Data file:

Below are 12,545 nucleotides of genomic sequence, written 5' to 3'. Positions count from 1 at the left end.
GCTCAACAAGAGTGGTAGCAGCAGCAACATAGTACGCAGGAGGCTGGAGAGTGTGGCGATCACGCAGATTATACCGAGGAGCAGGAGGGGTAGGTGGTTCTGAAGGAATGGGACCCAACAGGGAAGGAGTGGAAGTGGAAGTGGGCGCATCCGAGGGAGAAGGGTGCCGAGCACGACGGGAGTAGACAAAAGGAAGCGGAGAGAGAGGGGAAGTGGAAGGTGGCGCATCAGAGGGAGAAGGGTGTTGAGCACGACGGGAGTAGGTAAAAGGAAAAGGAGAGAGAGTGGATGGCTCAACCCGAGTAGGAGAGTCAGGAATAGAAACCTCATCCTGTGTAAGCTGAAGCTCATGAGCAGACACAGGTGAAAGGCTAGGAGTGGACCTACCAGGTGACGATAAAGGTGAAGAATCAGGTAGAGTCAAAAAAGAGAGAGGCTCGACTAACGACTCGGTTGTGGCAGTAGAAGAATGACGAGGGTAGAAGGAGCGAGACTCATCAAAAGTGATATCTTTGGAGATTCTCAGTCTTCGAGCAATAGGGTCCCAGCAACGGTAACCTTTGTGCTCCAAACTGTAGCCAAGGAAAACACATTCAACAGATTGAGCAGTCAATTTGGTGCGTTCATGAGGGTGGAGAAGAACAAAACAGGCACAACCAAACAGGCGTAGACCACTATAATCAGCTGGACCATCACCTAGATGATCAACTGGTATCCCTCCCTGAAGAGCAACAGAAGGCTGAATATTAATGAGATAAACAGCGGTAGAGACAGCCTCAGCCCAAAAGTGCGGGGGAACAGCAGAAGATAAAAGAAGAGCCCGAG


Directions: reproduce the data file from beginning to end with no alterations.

Below are 12,545 nucleotides of genomic sequence, written 5' to 3'. Positions count from 1 at the left end.
GCTCAACAAGAGTGGTAGCAGCAGCAACATAGTACGCAGGAGGCTGGAGAGTGTGGCGATCACGCAGATTATACCGAGGAGCAGGAGGGGTAGGTGGTTCTGAAGGAATGGGACCCAACAGGGAAGGAGTGGAAGTGGAAGTGGGCGCATCCGAGGGAGAAGGGTGCCGAGCACGACGGGAGTAGACAAAAGGAAGCGGAGAGAGAGGGGAAGTGGAAGGTGGCGCATCAGAGGGAGAAGGGTGTTGAGCACGACGGGAGTAGGTAAAAGGAAAAGGAGAGAGAGTGGATGGCTCAACCCGAGTAGGAGAGTCAGGAATAGAAACCTCATCCTGTGTAAGCTGAAGCTCATGAGCAGACACAGGTGAAAGGCTAGGAGTGGACCTACCAGGTGACGATAAAGGTGAAGAATCAGGTAGAGTCAAAAAAGAGAGAGGCTCGACTAACGACTCGGTTGTGGCAGTAGAAGAATGACGAGGGTAGAAGGAGCGAGACTCATCAAAAGTGATATCTTTGGAGATTCTCAGTCTTCGAGCAATAGGGTCCCAGCAACGGTAACCTTTGTGCTCCAAACTGTAGCCAAGGAAAACACATTCAACAGATTGAGCAGTCAATTTGGTGCGTTCATGAGGGTGGAGAAGAACAAAACAGGCACAACCAAACAGGCGTAGACCACTATAATCAGCTGGACCATCACCTAGATGATCAACTGGTATCCCTCCCTGAAGAGCAACAGAAGGCTGAATATTAATGAGATAAACAGCGGTAGAGACAGCCTCAGCCCAAAAGTGCGGGGGAACAGCAGAAGATAAAAGAAGAGCCCGAG